Details zur Publikation
|DOI / URL||Link|
|Titel (primär)||Floating layer formation, foaming, and microbial community structure change in full-scale biogas plant due to disruption of mixing and substrate overloading|
|Autor||Lienen, T.; Kleyböcker, A.; Brehmer, M.; Kraume, M.; Moeller, L.; Görsch, K.; Würdemann, H.;|
|Journal / Serie||Energy, Sustainability and Society|
|POF III (gesamt)||T13;|
|Keywords||Full-scale biogas plant; Biogenic waste; Floating layer; Agitator disruption; DGGE; Foam formation|
The use of biogas as renewable resource of energy is of growing interest. To increase the efficiency and sustainability of anaerobic biogas reactors, process failures such as overacidification, foaming, and floating layers need to be investigated to develop sufficient countermeasures and early warning systems to prevent failure.
Chemical, rheological, and molecular biological analyses were conducted to investigate a stirring disruption in a full-scale biogas plant.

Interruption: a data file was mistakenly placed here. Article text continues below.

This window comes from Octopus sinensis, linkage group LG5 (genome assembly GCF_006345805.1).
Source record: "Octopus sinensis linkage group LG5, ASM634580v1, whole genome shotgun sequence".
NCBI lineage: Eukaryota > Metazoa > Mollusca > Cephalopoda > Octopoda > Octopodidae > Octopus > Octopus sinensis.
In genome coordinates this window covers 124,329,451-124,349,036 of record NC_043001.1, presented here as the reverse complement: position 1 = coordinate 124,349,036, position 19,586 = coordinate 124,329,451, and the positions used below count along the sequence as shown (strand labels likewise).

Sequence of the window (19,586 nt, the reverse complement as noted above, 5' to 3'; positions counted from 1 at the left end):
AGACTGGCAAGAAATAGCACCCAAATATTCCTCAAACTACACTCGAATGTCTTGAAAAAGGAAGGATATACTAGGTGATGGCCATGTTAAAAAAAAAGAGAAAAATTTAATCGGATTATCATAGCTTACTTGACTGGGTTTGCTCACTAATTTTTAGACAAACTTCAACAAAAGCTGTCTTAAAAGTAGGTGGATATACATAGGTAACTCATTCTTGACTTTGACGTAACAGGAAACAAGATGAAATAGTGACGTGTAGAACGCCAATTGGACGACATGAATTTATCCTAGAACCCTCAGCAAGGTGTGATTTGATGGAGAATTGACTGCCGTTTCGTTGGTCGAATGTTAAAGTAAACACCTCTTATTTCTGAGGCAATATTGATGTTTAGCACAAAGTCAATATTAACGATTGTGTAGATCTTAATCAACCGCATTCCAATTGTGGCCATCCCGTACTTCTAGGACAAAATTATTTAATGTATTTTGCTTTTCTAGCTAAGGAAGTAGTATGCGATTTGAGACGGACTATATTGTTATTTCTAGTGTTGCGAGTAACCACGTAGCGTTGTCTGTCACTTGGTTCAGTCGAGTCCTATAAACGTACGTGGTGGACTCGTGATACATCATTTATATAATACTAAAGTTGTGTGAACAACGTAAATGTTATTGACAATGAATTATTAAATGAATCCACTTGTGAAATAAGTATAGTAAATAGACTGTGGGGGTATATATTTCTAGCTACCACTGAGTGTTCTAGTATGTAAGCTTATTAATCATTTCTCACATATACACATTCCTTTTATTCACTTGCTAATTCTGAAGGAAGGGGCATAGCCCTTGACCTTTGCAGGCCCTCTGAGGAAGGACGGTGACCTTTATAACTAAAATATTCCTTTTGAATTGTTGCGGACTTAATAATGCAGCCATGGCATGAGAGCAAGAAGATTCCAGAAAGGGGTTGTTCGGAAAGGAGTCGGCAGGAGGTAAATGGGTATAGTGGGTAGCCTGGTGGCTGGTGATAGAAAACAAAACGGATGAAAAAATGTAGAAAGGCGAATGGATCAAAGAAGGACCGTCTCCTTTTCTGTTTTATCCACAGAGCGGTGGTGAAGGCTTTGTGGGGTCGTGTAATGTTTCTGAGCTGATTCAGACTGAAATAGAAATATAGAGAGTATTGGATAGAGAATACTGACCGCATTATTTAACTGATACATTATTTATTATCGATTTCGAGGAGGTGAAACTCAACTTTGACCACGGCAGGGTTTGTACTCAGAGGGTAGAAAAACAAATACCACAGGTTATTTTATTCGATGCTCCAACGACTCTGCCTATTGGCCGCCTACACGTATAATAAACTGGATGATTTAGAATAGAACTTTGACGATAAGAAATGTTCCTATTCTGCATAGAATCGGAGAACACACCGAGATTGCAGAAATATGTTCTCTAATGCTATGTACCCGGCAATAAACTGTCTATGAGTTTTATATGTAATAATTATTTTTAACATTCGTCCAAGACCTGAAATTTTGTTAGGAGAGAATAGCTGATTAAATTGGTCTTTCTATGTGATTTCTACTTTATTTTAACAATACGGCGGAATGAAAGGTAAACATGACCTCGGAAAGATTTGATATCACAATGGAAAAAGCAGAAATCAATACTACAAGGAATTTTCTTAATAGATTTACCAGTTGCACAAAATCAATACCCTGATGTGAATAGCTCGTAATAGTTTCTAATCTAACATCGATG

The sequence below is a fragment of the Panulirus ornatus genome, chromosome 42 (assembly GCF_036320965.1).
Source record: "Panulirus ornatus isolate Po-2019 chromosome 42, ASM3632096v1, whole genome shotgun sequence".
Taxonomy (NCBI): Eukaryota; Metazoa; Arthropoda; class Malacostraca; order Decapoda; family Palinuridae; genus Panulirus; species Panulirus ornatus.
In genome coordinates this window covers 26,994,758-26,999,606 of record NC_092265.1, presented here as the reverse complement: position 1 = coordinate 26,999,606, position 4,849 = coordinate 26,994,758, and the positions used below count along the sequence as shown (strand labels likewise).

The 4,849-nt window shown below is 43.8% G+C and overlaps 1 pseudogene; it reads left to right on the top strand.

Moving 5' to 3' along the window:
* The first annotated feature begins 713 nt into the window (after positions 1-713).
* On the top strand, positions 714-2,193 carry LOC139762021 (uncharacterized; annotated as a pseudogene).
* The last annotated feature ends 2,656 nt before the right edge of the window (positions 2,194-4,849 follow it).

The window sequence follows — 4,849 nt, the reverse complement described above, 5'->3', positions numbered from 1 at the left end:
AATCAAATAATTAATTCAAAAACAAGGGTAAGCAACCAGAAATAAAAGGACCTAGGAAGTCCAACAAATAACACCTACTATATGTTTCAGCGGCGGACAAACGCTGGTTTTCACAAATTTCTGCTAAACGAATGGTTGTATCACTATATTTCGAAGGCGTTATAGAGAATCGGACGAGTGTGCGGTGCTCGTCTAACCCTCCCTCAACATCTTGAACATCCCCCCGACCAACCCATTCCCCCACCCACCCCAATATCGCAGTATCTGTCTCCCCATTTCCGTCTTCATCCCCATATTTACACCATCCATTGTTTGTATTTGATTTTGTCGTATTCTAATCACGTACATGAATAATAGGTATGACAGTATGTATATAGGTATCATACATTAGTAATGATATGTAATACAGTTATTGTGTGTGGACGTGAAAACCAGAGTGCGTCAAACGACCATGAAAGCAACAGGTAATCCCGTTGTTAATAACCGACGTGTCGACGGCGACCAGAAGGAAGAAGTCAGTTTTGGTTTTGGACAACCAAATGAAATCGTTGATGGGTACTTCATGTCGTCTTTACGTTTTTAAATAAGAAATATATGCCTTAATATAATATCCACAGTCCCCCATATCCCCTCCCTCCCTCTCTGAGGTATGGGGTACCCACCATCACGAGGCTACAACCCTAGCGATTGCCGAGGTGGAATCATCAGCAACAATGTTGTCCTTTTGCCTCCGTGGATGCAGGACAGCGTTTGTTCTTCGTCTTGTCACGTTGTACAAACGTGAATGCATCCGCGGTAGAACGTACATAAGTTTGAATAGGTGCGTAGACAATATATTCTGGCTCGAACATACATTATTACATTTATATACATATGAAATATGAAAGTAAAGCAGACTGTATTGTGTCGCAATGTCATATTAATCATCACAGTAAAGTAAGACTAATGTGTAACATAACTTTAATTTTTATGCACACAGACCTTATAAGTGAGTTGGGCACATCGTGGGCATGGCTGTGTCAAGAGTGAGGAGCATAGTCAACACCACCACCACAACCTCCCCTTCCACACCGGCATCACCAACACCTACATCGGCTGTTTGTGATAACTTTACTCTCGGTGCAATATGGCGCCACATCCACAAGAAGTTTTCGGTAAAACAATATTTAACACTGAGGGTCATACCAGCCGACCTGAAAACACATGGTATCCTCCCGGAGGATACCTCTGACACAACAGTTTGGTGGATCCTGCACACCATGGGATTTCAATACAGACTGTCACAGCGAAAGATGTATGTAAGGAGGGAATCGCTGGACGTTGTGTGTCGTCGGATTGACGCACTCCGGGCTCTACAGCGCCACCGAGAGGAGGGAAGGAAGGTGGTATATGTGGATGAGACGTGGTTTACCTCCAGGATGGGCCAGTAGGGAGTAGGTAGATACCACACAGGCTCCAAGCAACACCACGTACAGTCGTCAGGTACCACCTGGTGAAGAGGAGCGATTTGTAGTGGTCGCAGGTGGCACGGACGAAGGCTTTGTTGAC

After the agitation system was disturbed, foaming and floating layer formation appeared in a full-scale biogas plant fed with liquid manure and biogenic waste. Rheological characterizations and computational fluid dynamics (CFD) revealed a breakdown of the circulation within the reactor and a large stagnation zone in the upper reactor volume. Molecular biological analyses of the microbial community composition in the floating layer showed no differences to the digestate. However, the microbial community in the digestates changed significantly due to the stirring disturbances. Foam formation turned out to be a consequence of overloading due to excessive substrate supply and disturbed mixing. The subsequent increase in concentration of both acetic and propionic acids was accompanied by foaming.
Effective mixing in full-scale biogas plants is crucial to avoid foaming and floating layers and to enhance sustainability. Disturbed mixing leads to process imbalances and significant changes in the microbial community structure. Additionally, controlled feeding might help prevent foam formation due to overloading.
|Lienen, T., Kleyböcker, A., Brehmer, M., Kraume, M., Moeller, L., Görsch, K., Würdemann, H. (2013):
Floating layer formation, foaming, and microbial community structure change in full-scale biogas plant due to disruption of mixing and substrate overloading
Energy Sustain. Soc. 3 , art. 20